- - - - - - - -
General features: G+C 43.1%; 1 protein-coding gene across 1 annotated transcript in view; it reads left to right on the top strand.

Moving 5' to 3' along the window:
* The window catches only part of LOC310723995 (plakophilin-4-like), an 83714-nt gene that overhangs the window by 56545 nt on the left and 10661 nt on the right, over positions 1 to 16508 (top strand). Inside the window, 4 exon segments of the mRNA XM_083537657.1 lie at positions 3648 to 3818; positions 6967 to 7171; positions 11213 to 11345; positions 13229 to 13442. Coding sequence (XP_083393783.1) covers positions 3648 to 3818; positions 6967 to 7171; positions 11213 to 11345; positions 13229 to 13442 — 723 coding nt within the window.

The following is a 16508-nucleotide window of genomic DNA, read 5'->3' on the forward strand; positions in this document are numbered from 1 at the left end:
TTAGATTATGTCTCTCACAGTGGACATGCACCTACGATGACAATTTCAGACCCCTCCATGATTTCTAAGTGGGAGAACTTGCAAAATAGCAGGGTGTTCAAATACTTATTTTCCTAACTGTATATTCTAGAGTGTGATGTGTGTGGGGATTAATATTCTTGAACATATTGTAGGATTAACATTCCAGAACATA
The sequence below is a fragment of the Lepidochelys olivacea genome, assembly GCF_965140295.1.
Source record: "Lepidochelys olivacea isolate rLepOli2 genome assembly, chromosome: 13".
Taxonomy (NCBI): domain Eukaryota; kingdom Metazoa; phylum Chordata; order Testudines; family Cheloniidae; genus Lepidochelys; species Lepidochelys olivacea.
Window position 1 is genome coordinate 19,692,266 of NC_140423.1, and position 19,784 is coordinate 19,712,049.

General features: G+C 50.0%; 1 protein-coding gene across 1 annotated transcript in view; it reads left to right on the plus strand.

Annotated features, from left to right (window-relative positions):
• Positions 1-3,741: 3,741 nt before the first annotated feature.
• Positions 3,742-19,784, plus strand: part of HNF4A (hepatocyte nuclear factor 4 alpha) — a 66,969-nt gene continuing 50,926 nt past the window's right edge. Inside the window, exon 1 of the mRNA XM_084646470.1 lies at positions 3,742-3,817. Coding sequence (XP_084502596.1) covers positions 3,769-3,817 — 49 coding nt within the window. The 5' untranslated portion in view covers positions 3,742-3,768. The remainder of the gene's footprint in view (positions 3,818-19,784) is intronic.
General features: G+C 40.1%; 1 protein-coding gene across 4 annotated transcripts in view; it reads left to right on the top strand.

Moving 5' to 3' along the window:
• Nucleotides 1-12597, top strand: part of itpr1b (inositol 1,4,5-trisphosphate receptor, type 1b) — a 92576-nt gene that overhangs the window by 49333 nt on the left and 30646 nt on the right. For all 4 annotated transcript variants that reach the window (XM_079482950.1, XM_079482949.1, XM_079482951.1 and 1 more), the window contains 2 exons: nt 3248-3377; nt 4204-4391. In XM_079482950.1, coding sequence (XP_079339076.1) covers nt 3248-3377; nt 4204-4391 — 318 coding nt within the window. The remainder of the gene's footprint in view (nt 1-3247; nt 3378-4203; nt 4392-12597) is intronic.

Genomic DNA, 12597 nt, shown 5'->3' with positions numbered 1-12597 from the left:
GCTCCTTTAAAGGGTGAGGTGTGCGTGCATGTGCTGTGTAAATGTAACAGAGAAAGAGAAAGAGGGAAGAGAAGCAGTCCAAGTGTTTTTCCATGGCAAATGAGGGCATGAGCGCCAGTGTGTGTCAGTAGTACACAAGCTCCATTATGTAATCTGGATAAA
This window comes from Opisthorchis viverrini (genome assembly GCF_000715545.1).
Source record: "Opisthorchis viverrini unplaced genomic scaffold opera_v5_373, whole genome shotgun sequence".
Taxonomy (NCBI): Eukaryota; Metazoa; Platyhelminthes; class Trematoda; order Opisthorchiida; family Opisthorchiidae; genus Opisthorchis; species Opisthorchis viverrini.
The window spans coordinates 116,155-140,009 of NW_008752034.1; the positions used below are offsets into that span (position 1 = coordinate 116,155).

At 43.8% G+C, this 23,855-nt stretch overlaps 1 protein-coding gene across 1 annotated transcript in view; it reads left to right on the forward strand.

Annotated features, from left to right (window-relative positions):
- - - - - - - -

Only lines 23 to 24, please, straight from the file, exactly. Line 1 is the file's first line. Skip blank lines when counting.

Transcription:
At 43.8% G+C, this 23,855-nt stretch overlaps 1 protein-coding gene across 1 annotated transcript in view; it reads left to right on the forward strand.

Annotated features, from left to right (window-relative positions):